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dedmiston

The West

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Posted: 12/02/20 12:29pm Link  |  Quote  |  Print  |  Notify Moderator

I'm not a fan of the auto-switchover regulators. I want to know when that first tank runs dry, even if I have to get up and go out in the cold to switch tanks. To me that's preferable than to wake up in the cold to find that I have TWO empty tanks.


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time2roll

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Posted: 12/02/20 12:39pm Link  |  Quote  |  Print  |  Notify Moderator

Can you imagine driving a car like that? Ignore the gauge and wait until you are stalled on the side of the road. Then get out, change tanks and drive on. Not for me.


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dedmiston

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Posted: 12/02/20 12:47pm Link  |  Quote  |  Print  |  Notify Moderator

My car has a reliable gauge that I can see all the time. There's even a thing that tells me how many miles I have left (mas o menos).

My RV has a series of disappointing gauges that have let me down over the years. I'm pretty good about refilling before trips when I think I need it, but having a reserve tank is a great failsafe for me.

Regardless, I'd never put myself in the situation where I might carelessly run both tanks dry. I just don't trust myself or the rest of the family. I've caught my wife forgetting to turn off the oven too many times.

CavemanCharlie

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Posted: 12/02/20 04:35pm Link  |  Quote  |  Print  |  Notify Moderator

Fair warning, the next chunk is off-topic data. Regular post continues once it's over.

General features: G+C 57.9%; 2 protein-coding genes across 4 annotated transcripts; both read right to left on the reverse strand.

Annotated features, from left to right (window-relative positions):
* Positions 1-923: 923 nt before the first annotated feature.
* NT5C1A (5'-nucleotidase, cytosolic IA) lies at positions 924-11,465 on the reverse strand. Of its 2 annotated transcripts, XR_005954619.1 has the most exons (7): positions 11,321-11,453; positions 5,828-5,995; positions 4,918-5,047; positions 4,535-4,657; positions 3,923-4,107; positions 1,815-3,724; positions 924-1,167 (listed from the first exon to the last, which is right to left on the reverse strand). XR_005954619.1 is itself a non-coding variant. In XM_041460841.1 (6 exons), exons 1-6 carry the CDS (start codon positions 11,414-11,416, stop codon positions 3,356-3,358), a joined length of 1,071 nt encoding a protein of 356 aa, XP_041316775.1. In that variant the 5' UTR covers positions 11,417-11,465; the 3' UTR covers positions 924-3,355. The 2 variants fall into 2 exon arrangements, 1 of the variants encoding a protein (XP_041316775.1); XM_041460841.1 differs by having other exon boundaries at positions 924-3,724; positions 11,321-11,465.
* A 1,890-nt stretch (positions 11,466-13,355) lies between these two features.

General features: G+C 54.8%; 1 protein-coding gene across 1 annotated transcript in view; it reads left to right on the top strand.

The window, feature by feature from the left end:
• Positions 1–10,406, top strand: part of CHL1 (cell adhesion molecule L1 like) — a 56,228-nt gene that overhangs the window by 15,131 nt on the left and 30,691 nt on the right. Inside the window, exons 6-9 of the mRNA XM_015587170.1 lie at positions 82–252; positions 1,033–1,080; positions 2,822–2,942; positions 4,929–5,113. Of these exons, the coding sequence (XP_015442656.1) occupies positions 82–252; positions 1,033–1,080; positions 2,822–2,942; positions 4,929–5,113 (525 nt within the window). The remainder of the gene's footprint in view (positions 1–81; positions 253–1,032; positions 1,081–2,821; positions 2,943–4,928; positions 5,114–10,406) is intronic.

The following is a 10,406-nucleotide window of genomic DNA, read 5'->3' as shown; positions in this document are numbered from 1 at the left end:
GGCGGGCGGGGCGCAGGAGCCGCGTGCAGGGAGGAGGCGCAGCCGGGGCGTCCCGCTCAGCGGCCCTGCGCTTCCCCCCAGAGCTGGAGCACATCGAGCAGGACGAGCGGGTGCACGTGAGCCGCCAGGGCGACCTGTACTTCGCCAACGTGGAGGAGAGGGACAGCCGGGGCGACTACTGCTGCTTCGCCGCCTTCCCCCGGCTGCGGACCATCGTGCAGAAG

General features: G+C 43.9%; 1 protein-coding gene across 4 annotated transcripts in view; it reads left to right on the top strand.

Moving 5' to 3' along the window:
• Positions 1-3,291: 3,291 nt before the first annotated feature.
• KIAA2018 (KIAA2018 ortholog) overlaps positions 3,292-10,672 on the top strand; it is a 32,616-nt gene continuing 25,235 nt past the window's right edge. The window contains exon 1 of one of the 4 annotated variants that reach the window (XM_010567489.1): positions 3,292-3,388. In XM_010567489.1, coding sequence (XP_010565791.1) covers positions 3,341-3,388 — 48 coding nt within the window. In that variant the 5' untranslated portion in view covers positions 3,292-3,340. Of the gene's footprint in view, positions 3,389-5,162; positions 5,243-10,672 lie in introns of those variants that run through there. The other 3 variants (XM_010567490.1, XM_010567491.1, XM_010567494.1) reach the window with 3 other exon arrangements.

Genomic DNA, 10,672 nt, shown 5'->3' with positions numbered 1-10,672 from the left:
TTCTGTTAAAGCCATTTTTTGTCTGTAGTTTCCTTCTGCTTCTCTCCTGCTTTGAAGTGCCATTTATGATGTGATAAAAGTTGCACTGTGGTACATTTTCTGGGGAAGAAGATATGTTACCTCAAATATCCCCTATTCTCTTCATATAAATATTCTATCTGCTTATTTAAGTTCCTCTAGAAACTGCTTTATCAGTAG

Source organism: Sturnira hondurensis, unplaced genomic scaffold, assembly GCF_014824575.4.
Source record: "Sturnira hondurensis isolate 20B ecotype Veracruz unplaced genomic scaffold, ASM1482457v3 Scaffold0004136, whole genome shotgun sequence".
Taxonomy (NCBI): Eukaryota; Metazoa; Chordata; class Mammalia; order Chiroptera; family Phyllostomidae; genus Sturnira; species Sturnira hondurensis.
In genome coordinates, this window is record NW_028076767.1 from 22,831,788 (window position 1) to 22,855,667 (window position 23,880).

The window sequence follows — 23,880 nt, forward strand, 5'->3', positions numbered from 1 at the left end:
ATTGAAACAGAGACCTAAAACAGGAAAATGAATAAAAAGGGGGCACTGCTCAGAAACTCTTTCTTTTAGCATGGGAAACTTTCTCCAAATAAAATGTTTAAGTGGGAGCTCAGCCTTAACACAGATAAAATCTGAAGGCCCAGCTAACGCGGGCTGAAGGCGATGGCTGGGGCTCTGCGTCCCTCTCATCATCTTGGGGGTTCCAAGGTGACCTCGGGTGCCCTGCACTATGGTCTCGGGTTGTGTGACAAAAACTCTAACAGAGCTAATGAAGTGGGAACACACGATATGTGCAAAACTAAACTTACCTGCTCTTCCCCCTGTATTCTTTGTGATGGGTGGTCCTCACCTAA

time2roll wrote:

Can you imagine driving a car like that? Ignore the gauge and wait until you are stalled on the side of the road. Then get out, change tanks and drive on. Not for me.


Had a pickup like that once. It had 2 gas tanks with a switch you would use to select one or the other. For some reason the gauge didn't work on either tank. After the truck quit running you would have to switch to the other tank and then restart it.

Got so good at it that when the truck would start to die I could bump it into neutral, flip the switch to the other tank, and restart the truck, without ever losing much speed.[emoticon]

fj12ryder

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Posted: 12/02/20 05:48pm Link  |  Quote  |  Print  |  Notify Moderator

time2roll wrote:

Can you imagine driving a car like that? Ignore the gauge and wait until you are stalled on the side of the road. Then get out, change tanks and drive on. Not for me.
Yeah, it was very common at one time. I had a Volkswagon that had a manual switch over that you worked with your foot when the main tank ran out. And I've had lots of motorcycles that had a reserve tank you switched to when the main ran out. Not at all uncommon.


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fj12ryder

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Posted: 12/02/20 05:50pm Link  |  Quote  |  Print  |  Notify Moderator

dedmiston wrote:

I'm not a fan of the auto-switchover regulators. I want to know when that first tank runs dry, even if I have to get up and go out in the cold to switch tanks. To me that's preferable than to wake up in the cold to find that I have TWO empty tanks.
Well, if you couldn't remember to fill one tank when it ran out, why would you remember to fill one when it ran out and you had to switch it over? And then you run out, go out to switch it over and find they're both empty. Can't blame the mechanism for human error.